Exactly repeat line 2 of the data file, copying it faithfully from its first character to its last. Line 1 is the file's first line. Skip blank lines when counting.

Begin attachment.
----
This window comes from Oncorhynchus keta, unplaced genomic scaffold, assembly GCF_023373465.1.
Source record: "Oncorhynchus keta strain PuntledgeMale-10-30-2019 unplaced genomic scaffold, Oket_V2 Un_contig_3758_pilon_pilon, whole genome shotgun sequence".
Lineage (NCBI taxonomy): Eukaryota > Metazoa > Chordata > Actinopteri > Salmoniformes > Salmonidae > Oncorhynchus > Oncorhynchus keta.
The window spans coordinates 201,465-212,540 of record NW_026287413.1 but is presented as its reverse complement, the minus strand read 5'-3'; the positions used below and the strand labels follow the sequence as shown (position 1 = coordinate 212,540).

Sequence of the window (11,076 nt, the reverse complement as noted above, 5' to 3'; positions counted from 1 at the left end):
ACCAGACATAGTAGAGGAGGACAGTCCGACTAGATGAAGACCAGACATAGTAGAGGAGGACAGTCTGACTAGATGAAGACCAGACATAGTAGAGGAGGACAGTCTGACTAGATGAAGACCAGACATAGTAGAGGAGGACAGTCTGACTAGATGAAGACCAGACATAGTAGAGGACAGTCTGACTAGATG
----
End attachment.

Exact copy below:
Source record: "Oncorhynchus keta strain PuntledgeMale-10-30-2019 unplaced genomic scaffold, Oket_V2 Un_contig_3758_pilon_pilon, whole genome shotgun sequence".